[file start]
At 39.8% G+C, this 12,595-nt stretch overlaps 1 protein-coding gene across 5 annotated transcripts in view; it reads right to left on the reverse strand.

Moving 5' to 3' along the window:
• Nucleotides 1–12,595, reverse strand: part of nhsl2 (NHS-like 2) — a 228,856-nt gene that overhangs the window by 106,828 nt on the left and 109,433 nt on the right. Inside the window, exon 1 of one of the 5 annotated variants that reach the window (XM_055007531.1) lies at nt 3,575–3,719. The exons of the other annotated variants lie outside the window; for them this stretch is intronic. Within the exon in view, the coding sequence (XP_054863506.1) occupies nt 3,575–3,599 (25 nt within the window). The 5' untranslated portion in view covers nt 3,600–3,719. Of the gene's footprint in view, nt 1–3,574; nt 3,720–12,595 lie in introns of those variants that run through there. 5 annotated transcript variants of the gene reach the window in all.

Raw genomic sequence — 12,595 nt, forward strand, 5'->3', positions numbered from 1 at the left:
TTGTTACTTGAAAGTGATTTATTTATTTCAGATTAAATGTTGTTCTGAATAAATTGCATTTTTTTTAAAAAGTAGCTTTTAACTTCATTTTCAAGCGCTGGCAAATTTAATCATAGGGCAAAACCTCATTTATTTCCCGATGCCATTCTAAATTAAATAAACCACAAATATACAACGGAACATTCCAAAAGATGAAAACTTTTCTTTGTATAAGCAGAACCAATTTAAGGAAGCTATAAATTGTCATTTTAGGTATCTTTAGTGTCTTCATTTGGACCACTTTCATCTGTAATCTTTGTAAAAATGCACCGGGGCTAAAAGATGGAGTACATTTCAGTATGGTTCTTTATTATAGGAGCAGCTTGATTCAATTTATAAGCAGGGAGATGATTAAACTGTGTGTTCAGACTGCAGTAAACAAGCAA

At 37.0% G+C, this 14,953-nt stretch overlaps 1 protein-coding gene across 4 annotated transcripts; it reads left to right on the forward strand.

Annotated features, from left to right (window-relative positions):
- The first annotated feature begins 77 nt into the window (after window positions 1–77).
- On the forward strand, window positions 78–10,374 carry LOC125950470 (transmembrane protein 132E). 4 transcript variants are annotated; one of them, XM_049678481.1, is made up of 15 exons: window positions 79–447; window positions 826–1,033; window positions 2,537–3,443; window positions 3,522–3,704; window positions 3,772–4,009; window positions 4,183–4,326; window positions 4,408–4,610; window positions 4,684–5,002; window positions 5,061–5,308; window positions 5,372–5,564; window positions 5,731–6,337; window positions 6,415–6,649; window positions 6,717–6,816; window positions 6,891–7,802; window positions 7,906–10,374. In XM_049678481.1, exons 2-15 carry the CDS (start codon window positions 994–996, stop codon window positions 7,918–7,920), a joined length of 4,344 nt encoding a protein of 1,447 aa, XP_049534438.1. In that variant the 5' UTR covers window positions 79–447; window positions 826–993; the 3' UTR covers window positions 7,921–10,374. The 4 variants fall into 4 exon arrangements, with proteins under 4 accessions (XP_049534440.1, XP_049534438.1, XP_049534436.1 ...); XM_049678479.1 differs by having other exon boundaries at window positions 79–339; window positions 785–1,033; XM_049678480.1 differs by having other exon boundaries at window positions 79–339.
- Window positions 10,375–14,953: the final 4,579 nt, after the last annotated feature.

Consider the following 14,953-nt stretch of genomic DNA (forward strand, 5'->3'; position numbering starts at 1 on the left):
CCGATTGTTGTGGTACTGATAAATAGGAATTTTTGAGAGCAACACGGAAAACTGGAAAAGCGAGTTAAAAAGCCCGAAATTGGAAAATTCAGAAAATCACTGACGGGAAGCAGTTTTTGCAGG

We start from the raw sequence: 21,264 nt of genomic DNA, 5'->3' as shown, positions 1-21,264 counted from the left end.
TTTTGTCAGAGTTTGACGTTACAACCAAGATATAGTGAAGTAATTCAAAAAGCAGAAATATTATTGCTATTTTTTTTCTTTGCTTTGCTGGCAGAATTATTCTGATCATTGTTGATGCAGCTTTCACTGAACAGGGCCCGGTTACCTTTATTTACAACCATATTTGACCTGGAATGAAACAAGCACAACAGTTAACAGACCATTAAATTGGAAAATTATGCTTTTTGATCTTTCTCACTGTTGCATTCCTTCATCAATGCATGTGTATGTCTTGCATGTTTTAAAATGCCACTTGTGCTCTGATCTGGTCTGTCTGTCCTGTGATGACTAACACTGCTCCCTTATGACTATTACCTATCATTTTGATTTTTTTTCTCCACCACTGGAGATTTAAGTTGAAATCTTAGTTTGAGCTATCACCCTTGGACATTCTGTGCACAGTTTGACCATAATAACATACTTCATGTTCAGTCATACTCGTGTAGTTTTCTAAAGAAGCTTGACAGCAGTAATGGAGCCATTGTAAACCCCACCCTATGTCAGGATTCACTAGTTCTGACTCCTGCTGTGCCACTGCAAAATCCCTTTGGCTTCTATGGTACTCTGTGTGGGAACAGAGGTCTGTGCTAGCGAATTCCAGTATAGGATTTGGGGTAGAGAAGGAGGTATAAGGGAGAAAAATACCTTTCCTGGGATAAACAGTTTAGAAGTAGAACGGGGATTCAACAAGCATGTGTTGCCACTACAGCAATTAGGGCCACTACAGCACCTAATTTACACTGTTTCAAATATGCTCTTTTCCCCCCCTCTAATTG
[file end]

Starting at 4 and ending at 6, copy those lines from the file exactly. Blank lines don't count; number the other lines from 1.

Raw genomic sequence — 12,595 nt, forward strand, 5'->3', positions numbered from 1 at the left:
TTGTTACTTGAAAGTGATTTATTTATTTCAGATTAAATGTTGTTCTGAATAAATTGCATTTTTTTTAAAAAGTAGCTTTTAACTTCATTTTCAAGCGCTGGCAAATTTAATCATAGGGCAAAACCTCATTTATTTCCCGATGCCATTCTAAATTAAATAAACCACAAATATACAACGGAACATTCCAAAAGATGAAAACTTTTCTTTGTATAAGCAGAACCAATTTAAGGAAGCTATAAATTGTCATTTTAGGTATCTTTAGTGTCTTCATTTGGACCACTTTCATCTGTAATCTTTGTAAAAATGCACCGGGGCTAAAAGATGGAGTACATTTCAGTATGGTTCTTTATTATAGGAGCAGCTTGATTCAATTTATAAGCAGGGAGATGATTAAACTGTGTGTTCAGACTGCAGTAAACAAGCAA

At 37.0% G+C, this 14,953-nt stretch overlaps 1 protein-coding gene across 4 annotated transcripts; it reads left to right on the forward strand.